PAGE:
Thank you to -Merce-@Flickr for today's photographs (original image 1 and original image 2 via the BPotD Flickr Group Pool). Thank you -Merce-!
Michael Charters from Calflora.net explains that the pronunciation of the generic name for this plant has an emphasis on the first syllable, so it is said “SIL-i-bum”. However, that doesn't prevent certain coworkers of mine from repeating the humorous version of the name when they encounter the plant or images of such (I expect today's “word of the day” at work will be “sillybum”).
Humour aside for the moment, blessed milkthistle is a plant native to the Mediterranean area. Where agriculture has gone, though, it has followed, and it is now found in mild temperate areas around the globe. If you can't take the time to read this report on Silybum marianum from the Global Invasive Species Initiative, I'll share two facts that leapt out at me.
One is that seed production of this plant in infested areas can reach and exceed 500kg/ha (or 446 lbs/acre) – a massive amount, and an indication of why this plant can become a problem.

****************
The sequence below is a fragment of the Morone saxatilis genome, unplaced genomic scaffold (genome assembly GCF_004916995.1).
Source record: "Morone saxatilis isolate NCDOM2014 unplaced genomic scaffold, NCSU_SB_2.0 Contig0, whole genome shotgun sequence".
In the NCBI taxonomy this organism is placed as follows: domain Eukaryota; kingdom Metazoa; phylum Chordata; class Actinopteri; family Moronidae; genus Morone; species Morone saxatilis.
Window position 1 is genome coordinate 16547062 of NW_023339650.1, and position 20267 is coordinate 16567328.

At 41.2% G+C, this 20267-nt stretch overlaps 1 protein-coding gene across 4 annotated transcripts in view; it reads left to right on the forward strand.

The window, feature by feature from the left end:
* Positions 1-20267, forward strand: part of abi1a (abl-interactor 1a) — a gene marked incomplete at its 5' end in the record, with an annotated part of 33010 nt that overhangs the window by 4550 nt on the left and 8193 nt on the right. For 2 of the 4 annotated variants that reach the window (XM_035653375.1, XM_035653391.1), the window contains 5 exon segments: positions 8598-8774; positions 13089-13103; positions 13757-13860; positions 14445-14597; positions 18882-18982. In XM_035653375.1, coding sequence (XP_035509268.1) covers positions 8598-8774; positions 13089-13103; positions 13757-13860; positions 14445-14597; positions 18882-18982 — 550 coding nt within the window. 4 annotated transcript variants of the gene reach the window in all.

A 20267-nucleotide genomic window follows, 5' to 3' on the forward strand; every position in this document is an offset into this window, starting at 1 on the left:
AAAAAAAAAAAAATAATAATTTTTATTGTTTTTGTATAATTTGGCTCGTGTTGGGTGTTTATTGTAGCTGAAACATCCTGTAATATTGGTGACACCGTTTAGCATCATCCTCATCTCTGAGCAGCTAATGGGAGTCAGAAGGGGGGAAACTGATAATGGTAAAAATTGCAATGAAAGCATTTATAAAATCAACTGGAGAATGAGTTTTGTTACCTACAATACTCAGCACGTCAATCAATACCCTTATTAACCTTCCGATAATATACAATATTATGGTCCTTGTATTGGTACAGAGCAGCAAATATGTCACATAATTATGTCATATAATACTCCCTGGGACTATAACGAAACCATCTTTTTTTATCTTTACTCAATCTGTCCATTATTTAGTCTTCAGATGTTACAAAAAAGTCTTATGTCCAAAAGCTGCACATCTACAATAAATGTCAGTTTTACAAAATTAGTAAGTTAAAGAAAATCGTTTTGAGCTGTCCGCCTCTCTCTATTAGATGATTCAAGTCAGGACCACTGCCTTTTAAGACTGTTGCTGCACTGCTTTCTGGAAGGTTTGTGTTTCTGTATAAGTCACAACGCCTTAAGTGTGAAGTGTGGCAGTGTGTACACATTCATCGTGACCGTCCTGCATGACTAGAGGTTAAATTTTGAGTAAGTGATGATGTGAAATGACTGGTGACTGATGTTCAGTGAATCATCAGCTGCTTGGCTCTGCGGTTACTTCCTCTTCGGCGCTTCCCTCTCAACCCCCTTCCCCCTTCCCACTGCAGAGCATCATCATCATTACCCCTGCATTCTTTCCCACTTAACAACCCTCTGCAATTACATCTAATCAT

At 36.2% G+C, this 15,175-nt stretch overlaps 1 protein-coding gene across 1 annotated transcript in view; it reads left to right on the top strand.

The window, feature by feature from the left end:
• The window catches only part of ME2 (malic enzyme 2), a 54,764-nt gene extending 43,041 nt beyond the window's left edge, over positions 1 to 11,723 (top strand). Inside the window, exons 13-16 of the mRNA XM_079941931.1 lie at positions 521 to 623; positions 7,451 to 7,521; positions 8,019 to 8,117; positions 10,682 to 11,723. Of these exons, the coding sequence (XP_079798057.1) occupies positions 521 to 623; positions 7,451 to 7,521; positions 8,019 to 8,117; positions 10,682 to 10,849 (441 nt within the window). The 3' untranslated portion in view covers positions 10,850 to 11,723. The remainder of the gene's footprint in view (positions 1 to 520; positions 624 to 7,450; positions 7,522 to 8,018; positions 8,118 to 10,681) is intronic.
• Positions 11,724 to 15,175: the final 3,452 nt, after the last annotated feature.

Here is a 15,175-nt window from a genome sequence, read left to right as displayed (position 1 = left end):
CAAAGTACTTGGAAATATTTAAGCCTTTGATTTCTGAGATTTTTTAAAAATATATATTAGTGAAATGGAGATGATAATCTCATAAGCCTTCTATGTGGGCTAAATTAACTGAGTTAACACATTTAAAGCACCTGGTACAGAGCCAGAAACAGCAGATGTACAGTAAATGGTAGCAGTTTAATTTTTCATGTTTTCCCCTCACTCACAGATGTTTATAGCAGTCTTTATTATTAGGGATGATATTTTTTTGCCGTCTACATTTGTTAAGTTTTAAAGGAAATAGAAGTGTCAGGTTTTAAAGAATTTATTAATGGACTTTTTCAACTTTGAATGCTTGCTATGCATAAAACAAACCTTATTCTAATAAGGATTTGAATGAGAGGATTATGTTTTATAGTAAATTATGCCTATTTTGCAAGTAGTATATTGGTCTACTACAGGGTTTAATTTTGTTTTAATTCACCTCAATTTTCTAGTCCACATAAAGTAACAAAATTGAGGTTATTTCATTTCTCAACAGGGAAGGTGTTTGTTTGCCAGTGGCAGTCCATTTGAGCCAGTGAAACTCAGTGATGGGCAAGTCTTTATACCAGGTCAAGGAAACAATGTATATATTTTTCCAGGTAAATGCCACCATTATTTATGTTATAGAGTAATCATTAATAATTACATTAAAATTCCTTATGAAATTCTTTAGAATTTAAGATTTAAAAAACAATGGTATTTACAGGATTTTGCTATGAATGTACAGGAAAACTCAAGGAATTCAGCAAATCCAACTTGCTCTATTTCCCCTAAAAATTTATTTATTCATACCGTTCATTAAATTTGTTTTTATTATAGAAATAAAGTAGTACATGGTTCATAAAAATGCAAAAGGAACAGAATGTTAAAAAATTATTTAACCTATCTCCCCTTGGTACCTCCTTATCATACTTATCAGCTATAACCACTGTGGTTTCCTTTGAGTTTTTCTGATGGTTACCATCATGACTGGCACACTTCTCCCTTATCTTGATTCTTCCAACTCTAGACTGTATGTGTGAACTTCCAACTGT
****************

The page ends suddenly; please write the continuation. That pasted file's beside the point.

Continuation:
I'll quote the second fact from the site: “...One reason control methods have been sought after is due to the toxic potential of the thistle. Silybum marianum has caused some of the worst cases of stock poisoning in northwest Tasmania. The poisonous principle is nitrate (Macadam 1966). Cattle and sheep eat the plant material which contains potassium nitrate and break it down by means of ruminal bacteria into the poisonous form (Knott 1971). ‘The nitrite ion...combines with haemoglobin to form methaeglobin ...[which is] incapable of combining with oxygen. If large amounts of methaeglobin are present in the blood stream, affected animals will begin to show respiratory distress for lack of oxygen.’ (Knott 1971) Poisoning threats are increased when the plants are wilting after being cut or partly turned under during plowing and in wet weather (or) when soil moisture is high. In dry conditions they are not considered dangerous (Parsons 1973).” (references to further reading on the bottom of the essay on Silybum marianum).
Photography resource link: When Pretty Isn't Enough, the latest essay from Michael Reichmann of The Luminous Landscape, reminds that photographs are a synthesis of the observer and the observed.